From a thundercloud formation caused by a cyclone over the Bay of Bengal to low-pressure zones in Bihar and Odisha, nothing could bring a drop of rain to the parched city. The Alipore Met office said the chance of these three weather systems having any impact would diminish further on Monday.
Brace for hot and humid weather over the next couple of days unless a thunderstorm in the neighbourhood brings relief by blowing into the city.
In a normal year, Calcutta gets up to four such thunderstorms in April, usually after a hot and humid afternoon. The cyclone that could have altered the rain equation - named Maarutha by Sri Lanka - and the twin low-pressure systems in the neighbouring states had created conditions perfect for an evening storm and shower. The missing factor was direction.
"Humidity is a prerequisite for the formation of thunderstorms and there was ample moisture in the air in south Bengal on Sunday due to the presence of the cyclone, the cyclonic circulation and the trough in the vicinity," said Sanjib Bandyopadhyay, deputy director-general of the India Meteorological Department (IMD), Calcutta.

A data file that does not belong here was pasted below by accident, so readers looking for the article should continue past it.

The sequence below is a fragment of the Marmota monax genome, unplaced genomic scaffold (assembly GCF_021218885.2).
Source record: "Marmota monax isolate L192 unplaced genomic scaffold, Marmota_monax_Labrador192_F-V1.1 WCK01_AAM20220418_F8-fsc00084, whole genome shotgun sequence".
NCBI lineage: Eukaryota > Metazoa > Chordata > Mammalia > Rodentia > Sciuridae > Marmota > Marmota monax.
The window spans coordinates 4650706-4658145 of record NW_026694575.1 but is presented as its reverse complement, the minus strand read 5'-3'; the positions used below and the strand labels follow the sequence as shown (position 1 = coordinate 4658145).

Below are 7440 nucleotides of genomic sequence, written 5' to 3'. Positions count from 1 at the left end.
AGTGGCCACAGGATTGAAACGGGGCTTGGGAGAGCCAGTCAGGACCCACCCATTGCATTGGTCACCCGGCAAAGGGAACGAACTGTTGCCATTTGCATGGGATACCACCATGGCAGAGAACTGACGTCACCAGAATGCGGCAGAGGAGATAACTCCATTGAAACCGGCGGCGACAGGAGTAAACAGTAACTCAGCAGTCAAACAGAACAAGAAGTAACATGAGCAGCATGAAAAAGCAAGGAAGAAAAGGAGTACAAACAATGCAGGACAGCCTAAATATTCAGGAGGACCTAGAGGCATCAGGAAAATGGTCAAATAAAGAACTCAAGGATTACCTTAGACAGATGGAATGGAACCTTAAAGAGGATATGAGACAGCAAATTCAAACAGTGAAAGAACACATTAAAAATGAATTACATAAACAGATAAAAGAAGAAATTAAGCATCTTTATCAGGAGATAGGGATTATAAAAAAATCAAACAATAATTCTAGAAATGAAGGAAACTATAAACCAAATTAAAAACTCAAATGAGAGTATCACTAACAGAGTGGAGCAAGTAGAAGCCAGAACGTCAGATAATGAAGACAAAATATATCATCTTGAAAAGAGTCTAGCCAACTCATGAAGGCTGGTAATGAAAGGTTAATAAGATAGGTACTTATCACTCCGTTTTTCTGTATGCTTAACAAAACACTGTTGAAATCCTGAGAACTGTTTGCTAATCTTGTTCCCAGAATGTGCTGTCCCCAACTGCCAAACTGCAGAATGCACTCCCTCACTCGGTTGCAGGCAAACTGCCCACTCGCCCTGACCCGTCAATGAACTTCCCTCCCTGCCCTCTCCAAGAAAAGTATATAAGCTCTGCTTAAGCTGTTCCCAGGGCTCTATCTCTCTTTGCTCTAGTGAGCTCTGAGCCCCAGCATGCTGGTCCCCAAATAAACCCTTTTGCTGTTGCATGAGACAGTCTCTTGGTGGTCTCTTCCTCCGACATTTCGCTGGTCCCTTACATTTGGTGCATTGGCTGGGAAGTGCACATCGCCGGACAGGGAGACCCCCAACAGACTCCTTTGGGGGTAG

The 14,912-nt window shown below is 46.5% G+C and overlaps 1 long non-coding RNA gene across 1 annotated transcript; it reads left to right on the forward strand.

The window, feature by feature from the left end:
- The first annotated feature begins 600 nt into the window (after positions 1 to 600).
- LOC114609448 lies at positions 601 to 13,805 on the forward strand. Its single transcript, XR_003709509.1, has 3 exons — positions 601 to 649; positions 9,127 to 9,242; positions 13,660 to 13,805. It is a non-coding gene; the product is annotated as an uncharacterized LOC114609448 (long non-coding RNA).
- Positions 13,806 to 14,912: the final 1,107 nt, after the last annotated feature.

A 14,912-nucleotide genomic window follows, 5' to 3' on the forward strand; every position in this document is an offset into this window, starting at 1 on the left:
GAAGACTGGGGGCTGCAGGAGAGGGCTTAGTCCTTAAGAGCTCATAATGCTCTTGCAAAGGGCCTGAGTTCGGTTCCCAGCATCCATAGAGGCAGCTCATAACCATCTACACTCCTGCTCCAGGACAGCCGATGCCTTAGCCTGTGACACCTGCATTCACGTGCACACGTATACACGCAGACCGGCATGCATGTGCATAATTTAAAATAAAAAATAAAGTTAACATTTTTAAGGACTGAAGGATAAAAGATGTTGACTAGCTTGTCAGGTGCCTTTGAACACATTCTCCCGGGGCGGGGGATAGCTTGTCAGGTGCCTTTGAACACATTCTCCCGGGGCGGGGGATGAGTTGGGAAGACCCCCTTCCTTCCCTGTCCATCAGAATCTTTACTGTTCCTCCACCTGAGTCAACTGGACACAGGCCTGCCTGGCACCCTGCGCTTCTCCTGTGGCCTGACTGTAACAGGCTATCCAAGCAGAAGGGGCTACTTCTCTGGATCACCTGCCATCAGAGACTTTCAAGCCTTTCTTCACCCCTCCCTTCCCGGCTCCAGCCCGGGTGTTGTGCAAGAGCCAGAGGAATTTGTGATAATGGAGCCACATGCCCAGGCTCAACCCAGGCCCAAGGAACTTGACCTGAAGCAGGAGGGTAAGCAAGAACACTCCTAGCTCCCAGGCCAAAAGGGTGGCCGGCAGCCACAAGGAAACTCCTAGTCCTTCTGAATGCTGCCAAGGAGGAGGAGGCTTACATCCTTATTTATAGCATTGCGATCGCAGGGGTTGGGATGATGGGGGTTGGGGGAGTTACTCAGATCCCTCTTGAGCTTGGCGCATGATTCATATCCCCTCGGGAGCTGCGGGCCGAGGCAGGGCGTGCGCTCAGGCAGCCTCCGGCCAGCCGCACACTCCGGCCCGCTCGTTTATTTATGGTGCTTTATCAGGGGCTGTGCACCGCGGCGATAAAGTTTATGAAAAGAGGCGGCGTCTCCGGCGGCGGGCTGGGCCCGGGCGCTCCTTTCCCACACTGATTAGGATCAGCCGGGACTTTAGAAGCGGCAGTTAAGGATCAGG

Thunderclouds had developed to the west of the city, just as the weather office had expected, but they skirted the city while moving in from the north-westerly direction. "This is why there was no rainfall here," Bandyopadhyay said.
Clouds have formed in south Bengal on several occasions this month, but every time they have either skimmed Calcutta or fizzled out just before reaching the city.
According to meteorologists, several factors, including wind direction at higher levels of the atmosphere and moisture content of the air, decide how long clouds would be potent and in which direction they would move.
The pieces of this weather grid have not quite fallen into place for the city this summer.
Maarutha is unlikely to change the pattern, the weather office said.
"Cyclone Maarutha is headed towards Myanmar, away from Calcutta. It is expected to make landfall near Sandoway in Myanmar around Sunday midnight and degenerate rapidly into a depression," weather scientist Bandyopadhyay said.
Fishermen along the Bengal and Odisha coasts have been warned of rough seas.